So anyway, if the thrusters were smaller and closer to the hull a rigger could be in the way of the exhaust of the rocket engines. Bigger clusters put the nozzles higher, farther away from the hull, where they would be less danger to the riggers. At least, that’s my rationalization!

One other thing. I’m playing with this possible High Drive motor:

I don’t think I like it. And i’s too big.

This thing is about an inch and three-quarters tall. Since an average person is about 3/8″ in this scale, this motor would be almost 30 feet tall in scale! In one of the books – I think it’s “The Far Side of the Stars” – the crew has to install some High Drive motors on another ship while both are on land, not in the water. Adele had hacked into the other ship’s computer and re-routed the plasma thruster controls to the High Drive motors. Using High Drive motors anywhere other than in vacuum is very dangerous, because they operate by matter-antimatter annihilation. The result was that the ship was badly damaged, but the was repaired by the crew of the Sissy and sent back as a sort of Trojan Horse. Since the High Drive motors were destroyed when they were used on the ground, the crew pulled some motors off of a “country craft” that was abandoned in the jungle nearby.

The description doesn’t make it sound as if moving the motors was an insurmountable problem, just with the resources carried on the two ships. It is mentioned that each motor weighs about half a ton. This is about the same weight as a SpaceX Merlin first-stage rocket engine probably weighs. I could see the High Drive motors as about the same size as a Merlin as well. This puts them about the same size as one of the rocket nozzles on the thrusters.

Part of the problem of the prototype above, besides size, is that the wire winding (which is to represent that used to create the magnetic field required for an motor using antimatter) is too big and probably beyond my skills to make prettier. A High Drive motor should be a device that generates and manipulates magnetic fields to control the mix of matter and antimatter.

In the second book the High Drive motors are on the bottom of the main hull, all together. Later they are described as being on the outriggers, in case something bad happens. However, how do you send antimatter to the engines if they are on the outriggers? That’s almost a bigger problem than building the engines!

The motor may not even need a physical nozzle, since the antimatter can’t touch it. I think I have to look into antimatter engines more. Robert Forward described how to make ships operate using “mirror matter,” but not in detail for small motors like this. And most of his required just a little antimatter mixed with more regular matter, usually hydrogen, and superheats the un-annihilated hydrogen to use as reaction mass, as a sort of super-rocket engine.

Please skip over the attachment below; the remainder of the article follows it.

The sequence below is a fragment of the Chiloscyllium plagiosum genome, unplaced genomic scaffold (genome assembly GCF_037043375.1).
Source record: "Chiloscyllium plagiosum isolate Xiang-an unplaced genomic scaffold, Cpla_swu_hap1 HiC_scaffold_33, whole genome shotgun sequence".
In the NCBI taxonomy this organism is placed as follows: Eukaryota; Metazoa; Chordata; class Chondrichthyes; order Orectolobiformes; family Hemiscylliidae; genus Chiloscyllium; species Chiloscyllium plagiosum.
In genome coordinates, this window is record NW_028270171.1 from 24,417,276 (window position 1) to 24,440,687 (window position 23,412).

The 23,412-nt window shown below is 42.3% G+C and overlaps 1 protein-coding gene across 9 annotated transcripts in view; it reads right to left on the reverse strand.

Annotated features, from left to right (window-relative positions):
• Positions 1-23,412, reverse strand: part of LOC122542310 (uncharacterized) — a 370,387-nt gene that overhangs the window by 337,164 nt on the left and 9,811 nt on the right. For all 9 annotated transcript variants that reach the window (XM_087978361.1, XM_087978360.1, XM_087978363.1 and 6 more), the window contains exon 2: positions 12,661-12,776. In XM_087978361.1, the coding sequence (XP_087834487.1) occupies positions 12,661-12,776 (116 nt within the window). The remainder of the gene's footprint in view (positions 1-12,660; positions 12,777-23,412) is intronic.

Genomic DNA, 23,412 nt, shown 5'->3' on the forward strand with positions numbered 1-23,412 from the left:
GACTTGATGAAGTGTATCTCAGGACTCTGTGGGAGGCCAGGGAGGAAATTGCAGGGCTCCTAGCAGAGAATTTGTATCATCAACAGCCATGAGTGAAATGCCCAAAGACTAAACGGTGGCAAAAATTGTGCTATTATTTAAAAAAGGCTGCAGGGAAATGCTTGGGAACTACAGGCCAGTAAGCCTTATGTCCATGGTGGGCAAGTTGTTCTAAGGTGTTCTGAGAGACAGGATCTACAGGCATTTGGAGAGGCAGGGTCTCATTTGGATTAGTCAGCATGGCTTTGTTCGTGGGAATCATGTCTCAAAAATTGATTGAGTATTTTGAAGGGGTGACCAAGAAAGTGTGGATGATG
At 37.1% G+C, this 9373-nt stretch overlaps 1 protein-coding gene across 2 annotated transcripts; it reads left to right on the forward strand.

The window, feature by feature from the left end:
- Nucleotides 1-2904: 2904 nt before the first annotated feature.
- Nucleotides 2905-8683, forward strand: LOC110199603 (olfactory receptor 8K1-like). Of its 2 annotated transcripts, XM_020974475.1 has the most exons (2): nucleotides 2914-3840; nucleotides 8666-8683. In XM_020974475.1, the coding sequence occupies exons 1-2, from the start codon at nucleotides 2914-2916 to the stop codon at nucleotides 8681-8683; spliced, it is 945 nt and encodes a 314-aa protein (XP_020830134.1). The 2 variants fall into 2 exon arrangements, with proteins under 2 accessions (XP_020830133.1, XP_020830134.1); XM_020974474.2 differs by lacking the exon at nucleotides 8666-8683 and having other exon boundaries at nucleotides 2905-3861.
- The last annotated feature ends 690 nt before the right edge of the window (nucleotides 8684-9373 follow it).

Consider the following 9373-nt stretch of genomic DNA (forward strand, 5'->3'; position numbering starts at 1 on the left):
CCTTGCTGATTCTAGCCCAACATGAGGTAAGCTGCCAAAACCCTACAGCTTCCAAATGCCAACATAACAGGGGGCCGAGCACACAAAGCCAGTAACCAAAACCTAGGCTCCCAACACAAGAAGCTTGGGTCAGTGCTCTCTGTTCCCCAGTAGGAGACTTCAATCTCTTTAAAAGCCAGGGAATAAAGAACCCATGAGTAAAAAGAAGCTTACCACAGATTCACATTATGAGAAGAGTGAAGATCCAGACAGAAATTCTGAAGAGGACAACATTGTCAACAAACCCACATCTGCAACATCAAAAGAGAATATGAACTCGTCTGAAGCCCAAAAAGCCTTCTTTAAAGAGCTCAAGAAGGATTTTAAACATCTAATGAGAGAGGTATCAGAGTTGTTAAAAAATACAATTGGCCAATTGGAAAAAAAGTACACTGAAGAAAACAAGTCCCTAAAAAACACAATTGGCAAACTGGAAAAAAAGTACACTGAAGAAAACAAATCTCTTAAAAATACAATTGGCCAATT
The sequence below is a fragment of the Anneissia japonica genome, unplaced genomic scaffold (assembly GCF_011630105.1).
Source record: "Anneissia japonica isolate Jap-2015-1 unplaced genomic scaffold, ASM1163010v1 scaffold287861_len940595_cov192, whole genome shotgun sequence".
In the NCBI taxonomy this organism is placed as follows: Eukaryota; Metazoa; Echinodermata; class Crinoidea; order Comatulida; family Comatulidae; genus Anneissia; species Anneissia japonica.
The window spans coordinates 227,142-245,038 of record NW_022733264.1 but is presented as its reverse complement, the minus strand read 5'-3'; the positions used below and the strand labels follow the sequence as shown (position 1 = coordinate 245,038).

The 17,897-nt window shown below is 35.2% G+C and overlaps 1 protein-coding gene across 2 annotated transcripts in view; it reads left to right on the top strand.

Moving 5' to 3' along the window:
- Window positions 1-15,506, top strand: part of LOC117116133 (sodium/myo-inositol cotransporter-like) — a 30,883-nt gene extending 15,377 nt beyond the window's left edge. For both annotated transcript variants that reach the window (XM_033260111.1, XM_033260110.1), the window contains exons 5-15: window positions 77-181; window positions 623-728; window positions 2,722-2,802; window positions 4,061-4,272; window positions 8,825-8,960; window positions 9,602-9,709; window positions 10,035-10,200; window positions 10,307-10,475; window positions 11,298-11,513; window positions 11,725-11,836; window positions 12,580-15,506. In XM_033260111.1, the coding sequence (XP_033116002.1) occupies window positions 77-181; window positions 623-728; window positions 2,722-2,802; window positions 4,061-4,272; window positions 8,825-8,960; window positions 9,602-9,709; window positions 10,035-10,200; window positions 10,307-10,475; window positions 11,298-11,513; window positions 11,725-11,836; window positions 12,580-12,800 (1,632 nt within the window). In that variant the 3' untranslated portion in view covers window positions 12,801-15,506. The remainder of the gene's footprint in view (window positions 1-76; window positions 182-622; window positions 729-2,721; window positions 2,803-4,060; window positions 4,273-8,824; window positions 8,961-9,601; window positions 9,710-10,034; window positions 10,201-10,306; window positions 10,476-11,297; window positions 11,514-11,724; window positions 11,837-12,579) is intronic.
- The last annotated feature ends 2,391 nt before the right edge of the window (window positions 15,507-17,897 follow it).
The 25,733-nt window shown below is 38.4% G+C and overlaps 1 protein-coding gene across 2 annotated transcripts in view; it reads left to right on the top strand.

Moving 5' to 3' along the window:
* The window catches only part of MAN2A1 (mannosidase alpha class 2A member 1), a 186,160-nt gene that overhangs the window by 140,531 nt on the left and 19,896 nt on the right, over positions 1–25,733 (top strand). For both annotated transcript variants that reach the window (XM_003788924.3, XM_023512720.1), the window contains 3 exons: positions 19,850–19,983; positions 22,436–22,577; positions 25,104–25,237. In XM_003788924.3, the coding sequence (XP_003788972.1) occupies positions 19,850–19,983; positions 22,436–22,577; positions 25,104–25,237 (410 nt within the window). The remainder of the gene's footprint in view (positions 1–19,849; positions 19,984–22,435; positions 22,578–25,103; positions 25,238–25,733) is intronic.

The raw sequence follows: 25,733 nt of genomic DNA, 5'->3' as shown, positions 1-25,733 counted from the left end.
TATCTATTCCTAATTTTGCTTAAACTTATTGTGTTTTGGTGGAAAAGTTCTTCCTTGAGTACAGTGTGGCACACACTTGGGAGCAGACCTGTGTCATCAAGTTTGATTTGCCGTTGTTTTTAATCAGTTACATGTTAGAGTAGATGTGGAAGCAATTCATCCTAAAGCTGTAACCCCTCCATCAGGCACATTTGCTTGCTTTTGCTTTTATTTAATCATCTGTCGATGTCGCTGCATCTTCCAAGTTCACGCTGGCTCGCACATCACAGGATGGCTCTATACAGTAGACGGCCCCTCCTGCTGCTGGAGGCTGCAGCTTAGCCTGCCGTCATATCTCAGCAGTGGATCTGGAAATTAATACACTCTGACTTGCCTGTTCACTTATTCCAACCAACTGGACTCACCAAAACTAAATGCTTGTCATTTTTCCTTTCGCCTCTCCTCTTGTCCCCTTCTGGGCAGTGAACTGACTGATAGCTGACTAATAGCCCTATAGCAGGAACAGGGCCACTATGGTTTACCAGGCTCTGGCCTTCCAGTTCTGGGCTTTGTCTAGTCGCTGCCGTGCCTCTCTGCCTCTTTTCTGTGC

I know, you can’t study this so close or the physics breaks down! How do they make antimatter, anyway? They even have missiles with small High Drive engines on them, so controlling the magnetic fields must be old hat for these crews. I know – just ignore some of this and read the damned stories!

But to build something that looks believable – well, I have to get my head into the RCN universe and extrapolate. A lot.

My next project after this is the Alliance Space Ship Vorpal Blade, from the John Ringo/Travis Taylor book. It was built from the former USS Nebraska, a ballistic missile submarine! And it has a gigantic – well, sword – on the front! Doc Travis gets the science as right as possible, within the limits of storytelling. Giant intelligent chinchillas on antigravity golden surfboards?

(I have to do this one because I was a “red shirt” in the book. Long story, but John Ringo put a bunch of folks in as red shirts and then of course got them killed off. My character, an intel geek who completely misses the evidence pointing to an incoming invasion of “demon” dog-like creatures, gets torn apart by one of said creatures. And hey, John, I wear glasses and I suppose I’m kinda geeky, but my ears do not stick out! :))

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One comment

  1. […] of you who have followed my ramblings as I slowly work on a (mostly) scratchbuilt model of the starship Princess Cecile from David […]